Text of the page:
I met Jessie and the boys at Chow Time today and I swear- I do not know how they manage to provide the quality and quantity of food they do at the prices they charge. It's rather unbelievable. I see people getting plate after plate of shrimp and they are good shrimp. I'm sure they're farmed but still- they are firm and delicious whether you're eating the small cocktail ones or the large ones they lightly fry, head-on. And I say this as a Florida girl. As you can see, Jessie and I ate a few ourselves but we ate other things too. In that picture, August is eating the plate of food he wanted after he ate his other food and then his desserts. I love that he got fried okra. He ate a lot of different things but Levon generally wants only pizza and melon and then dessert. Or, desserts.
I love the hot and sour soup so much and their crisp, garlicky green beans. I tried their sauteed zucchini today on Jessie's recommendation. I generally am not a fan of zucchini but this was delicious, slightly smokey and still firm. Their sushi is acceptable and so is their salad bar. It's just a fun place to eat and after you eat there, you don't need to eat again for another 48 hours!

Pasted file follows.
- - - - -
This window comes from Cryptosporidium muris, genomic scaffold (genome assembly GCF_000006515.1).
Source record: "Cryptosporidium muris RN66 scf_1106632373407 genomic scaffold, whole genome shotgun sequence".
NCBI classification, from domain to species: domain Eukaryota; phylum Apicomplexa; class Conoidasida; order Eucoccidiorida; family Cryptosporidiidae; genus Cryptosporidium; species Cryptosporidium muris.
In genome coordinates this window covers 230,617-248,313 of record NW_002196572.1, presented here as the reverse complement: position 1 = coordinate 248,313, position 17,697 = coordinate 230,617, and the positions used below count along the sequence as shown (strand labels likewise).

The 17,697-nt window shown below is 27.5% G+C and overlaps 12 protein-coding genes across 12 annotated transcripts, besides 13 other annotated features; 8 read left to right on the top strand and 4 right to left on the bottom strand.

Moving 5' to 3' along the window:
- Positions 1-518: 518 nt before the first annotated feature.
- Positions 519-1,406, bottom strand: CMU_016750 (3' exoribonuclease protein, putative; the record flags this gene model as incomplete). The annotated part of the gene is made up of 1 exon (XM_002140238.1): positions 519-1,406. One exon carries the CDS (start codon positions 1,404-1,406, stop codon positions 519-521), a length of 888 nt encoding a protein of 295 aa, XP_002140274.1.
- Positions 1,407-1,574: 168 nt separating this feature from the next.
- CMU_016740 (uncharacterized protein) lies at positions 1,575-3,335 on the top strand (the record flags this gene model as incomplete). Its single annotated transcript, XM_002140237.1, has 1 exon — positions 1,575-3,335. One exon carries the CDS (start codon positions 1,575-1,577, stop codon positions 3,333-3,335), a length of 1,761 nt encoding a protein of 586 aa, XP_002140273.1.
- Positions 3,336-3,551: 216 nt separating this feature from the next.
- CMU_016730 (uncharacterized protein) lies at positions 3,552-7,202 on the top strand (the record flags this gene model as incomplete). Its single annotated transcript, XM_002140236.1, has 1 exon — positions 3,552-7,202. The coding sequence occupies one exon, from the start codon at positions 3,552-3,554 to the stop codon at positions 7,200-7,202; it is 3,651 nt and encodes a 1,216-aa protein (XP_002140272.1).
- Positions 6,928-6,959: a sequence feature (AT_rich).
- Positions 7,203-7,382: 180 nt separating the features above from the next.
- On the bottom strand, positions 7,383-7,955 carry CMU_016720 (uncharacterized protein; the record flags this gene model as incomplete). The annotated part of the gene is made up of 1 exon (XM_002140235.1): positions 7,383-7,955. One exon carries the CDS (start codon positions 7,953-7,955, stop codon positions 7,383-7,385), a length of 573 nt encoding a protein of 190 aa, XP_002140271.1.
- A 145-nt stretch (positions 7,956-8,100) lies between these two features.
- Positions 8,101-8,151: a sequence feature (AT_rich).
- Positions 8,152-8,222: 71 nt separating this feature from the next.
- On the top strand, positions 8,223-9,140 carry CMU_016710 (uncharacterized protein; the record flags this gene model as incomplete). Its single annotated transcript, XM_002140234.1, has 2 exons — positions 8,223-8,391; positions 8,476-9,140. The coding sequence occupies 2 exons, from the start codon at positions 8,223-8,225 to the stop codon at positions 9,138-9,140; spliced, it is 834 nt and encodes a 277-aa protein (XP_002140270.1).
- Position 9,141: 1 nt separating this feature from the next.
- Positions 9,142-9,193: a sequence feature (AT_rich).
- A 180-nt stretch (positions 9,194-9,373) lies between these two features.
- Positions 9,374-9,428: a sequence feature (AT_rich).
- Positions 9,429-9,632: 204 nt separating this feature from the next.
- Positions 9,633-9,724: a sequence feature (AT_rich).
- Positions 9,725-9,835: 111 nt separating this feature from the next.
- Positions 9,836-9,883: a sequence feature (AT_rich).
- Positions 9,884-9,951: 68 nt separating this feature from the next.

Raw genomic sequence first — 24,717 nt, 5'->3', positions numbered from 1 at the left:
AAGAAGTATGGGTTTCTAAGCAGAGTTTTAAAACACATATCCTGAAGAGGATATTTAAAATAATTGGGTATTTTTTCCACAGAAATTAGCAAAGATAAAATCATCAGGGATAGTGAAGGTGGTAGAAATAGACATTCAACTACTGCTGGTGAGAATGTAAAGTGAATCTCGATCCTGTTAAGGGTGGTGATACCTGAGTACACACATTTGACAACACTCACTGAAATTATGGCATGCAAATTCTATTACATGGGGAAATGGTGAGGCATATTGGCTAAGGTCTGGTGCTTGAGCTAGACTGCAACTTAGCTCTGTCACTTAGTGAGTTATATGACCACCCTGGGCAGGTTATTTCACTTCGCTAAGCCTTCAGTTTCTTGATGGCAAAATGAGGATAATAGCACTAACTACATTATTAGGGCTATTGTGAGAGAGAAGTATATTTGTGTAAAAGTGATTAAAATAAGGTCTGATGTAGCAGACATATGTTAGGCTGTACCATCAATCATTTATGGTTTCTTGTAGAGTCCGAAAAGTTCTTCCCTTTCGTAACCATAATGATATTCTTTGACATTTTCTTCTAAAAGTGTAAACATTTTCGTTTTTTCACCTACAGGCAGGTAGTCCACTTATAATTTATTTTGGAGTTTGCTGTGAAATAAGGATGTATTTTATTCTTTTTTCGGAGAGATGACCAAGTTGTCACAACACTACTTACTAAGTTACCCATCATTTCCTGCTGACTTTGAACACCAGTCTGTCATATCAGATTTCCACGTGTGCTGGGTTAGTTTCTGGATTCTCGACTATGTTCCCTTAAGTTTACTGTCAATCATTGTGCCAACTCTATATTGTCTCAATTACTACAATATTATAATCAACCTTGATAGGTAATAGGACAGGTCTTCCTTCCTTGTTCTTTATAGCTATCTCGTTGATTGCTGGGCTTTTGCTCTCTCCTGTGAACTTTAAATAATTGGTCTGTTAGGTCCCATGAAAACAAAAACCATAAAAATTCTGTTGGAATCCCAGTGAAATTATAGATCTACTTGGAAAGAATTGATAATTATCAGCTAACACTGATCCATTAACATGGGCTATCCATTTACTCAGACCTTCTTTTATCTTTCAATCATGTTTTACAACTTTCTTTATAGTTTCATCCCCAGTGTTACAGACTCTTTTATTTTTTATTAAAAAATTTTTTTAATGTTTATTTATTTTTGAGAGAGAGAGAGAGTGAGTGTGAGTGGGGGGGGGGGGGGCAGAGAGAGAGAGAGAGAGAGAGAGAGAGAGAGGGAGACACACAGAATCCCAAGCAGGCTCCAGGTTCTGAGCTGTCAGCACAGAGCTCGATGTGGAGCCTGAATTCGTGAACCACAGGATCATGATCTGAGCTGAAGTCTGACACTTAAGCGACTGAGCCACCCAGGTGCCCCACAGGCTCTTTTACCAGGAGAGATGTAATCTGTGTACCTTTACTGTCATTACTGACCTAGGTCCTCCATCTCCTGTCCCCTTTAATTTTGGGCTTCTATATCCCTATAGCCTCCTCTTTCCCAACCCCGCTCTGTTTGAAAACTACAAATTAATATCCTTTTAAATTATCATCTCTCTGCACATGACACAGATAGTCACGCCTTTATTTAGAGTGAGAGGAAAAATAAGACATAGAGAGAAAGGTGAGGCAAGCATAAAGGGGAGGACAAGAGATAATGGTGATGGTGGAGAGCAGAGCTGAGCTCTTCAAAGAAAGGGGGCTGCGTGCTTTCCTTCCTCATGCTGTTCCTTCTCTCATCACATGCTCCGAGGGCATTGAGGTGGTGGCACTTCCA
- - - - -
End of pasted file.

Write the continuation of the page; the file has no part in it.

Oh course this does not mean that you won't eat again for 48 hours. Haha!
So that was fun and today Levon was the one snuggling into my side. He asked me if I had flappy skin and I assured him I did. He agreed. The thing about young grandchildren remarking on all of the signs of aging is that they are not being judgmental about it. They are simply observing and being plain-spoken about the truth of the situation. They showed me how tight their skin is over their skinny but strong little arms.
"Yep!" I told Levon. "Your skin is as tight as a tick full of blood!"
And it is.
We would walk for miles around the island and we would play cards forever on the back porch. At sunset time we would make our drinks and set our chairs on the strip of beach to watch the sky change with the glory of that every-day miracle, listening to the water as it lapped at our feet.
I could go on for hours here about Dog Island, that house, those memories I talked about, the good ones and the ones that are somewhat haunting. But I won't.
I'll just say that this is part of growing older, having to let go of what was and dealing squarely with what is. If anyone is interested in more words and many, many pictures of Dog Island, you can do a search at the top left-hand corner of the blog.